Is me really a monster?

McSweeney’s has an infectiously funny article where Sesame Street’s Cookie Monster ‘searches deep within himself and asks: is me really a monster?’

Obviously struggling with his frequent out-of-control cookie binges, the Cookie Monster reflects on his own self-image.

How can they be so callous? Me know there something wrong with me, but who in Sesame Street doesn’t suffer from mental disease or psychological disorder? They don’t call the vampire with math fetish monster, and me pretty sure he undead and drinks blood. No one calls Grover monster, despite frequent delusional episodes and obsessive-compulsive tendencies.

Link to hilarious McSweeney’s piece.

Orgasms, insanity and microbes in SciAmMind

The new edition of Scientific American Mind has just hit the shelves and has some fantastic articles. It seems they’ve changed schedule to releasing one major feature article online for free every week, and the first is a piece on stereotype threat.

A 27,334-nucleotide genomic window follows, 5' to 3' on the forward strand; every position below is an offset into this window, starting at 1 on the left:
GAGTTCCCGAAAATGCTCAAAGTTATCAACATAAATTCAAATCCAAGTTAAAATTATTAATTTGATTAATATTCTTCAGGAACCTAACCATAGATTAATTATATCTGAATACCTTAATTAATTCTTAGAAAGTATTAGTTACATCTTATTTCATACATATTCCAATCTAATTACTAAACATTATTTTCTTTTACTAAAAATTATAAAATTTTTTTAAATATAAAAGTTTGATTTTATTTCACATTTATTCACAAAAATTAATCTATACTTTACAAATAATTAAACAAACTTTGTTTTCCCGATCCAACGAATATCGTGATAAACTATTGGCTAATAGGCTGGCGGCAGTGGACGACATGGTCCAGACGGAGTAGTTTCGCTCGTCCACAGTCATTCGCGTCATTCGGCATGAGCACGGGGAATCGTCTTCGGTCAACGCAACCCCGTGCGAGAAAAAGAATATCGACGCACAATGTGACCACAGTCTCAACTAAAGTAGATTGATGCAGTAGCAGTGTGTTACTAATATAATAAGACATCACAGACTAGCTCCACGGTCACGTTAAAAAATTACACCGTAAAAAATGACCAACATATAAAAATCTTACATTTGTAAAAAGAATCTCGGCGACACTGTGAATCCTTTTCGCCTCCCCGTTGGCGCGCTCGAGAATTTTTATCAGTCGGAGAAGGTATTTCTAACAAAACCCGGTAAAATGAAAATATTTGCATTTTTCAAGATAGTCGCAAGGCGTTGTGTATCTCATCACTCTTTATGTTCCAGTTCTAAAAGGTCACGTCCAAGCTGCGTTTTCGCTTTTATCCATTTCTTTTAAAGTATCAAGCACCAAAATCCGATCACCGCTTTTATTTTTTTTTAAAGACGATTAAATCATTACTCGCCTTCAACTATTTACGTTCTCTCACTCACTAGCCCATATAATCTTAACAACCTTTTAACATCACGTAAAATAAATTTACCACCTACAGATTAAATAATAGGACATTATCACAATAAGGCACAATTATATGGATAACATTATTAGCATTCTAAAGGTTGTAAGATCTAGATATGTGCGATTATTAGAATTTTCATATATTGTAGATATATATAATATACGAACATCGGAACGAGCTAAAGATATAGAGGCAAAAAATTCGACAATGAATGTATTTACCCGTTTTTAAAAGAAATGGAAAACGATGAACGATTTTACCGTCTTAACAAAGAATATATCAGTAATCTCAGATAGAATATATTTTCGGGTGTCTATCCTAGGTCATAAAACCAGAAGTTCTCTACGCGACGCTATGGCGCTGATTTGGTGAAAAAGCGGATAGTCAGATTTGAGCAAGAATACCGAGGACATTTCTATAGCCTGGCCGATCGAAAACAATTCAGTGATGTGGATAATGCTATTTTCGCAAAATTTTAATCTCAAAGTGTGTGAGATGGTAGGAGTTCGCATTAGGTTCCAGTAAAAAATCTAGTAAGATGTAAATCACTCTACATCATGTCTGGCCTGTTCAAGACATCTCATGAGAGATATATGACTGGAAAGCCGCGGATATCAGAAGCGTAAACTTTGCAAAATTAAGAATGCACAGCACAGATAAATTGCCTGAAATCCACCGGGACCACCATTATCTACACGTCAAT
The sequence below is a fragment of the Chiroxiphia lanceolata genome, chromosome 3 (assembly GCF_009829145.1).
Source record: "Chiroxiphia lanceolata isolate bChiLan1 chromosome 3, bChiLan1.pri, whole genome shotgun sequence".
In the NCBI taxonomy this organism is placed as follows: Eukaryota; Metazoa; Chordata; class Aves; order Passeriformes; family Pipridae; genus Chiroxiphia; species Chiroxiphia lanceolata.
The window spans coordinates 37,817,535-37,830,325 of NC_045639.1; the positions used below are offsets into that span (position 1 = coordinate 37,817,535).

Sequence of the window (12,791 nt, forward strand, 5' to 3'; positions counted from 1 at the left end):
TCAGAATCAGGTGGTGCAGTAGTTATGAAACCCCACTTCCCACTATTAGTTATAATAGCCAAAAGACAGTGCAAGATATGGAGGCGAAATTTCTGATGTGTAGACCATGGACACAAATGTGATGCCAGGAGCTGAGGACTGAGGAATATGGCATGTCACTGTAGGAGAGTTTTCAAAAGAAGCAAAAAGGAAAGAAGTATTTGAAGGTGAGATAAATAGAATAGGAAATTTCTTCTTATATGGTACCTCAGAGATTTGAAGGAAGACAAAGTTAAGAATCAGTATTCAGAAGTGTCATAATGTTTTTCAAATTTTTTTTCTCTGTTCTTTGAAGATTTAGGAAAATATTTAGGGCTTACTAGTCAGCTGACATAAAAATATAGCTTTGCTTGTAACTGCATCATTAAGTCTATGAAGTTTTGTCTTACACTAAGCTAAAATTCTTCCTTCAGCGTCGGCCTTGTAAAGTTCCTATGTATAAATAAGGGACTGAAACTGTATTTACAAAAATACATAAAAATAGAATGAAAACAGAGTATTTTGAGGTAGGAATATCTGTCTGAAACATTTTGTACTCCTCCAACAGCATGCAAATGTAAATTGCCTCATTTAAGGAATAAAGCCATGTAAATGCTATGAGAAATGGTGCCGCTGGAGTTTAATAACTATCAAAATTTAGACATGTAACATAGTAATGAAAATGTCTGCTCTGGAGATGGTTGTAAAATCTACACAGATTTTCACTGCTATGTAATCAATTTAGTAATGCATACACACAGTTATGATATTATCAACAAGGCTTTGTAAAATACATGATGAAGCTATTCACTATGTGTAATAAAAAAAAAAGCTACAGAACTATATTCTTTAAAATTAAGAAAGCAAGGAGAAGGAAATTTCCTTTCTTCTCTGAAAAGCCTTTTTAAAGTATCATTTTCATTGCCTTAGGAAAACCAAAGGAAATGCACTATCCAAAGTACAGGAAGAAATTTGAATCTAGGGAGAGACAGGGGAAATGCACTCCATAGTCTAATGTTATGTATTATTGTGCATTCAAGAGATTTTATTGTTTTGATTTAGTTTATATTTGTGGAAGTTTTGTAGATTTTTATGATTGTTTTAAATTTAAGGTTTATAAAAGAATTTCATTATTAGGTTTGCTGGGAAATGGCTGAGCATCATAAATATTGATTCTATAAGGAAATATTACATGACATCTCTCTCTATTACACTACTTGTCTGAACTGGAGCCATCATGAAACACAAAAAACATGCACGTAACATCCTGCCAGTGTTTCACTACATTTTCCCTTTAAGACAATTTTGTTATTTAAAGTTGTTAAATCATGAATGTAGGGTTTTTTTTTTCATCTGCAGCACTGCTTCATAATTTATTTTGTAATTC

Stereotype threat is an intriguing effect where people perform worse when they think the task might confirm a social prejudice about them. When exactly the same test is presented as being unrelated to the negative stereotype, people perform better.

Actually, I can’t wait to read other articles on the neuroscience of orgasm, the role of infection in psychosis, the latest treatments being tried for stimulant drug addiction and body dysmorphic disorder, to name but a few.

I’m not sure which are going to make it online, but we’ll link to them when they appear.

Good ‘ole SciAmMind.

Link to article on the psychology of stereotype threat.
Link to latest edition of SciAmMind.

Pills, shills and bellyaches

Investigative journalist Phil Dawdy has written a fantastic piece for the Willamette Week looking at the background to the recent research on buried antidepressant drug trials.

The paper was published in the prestigious New England Journal of Medicine by psychiatrist Erick Turner, who used to do paid promotional work for the drug industry before he got disillusioned with towing the company line.

Dawdy’s piece focuses on Turner, his mission to uncover all the data on antidepressant efficacy and its impact since publication.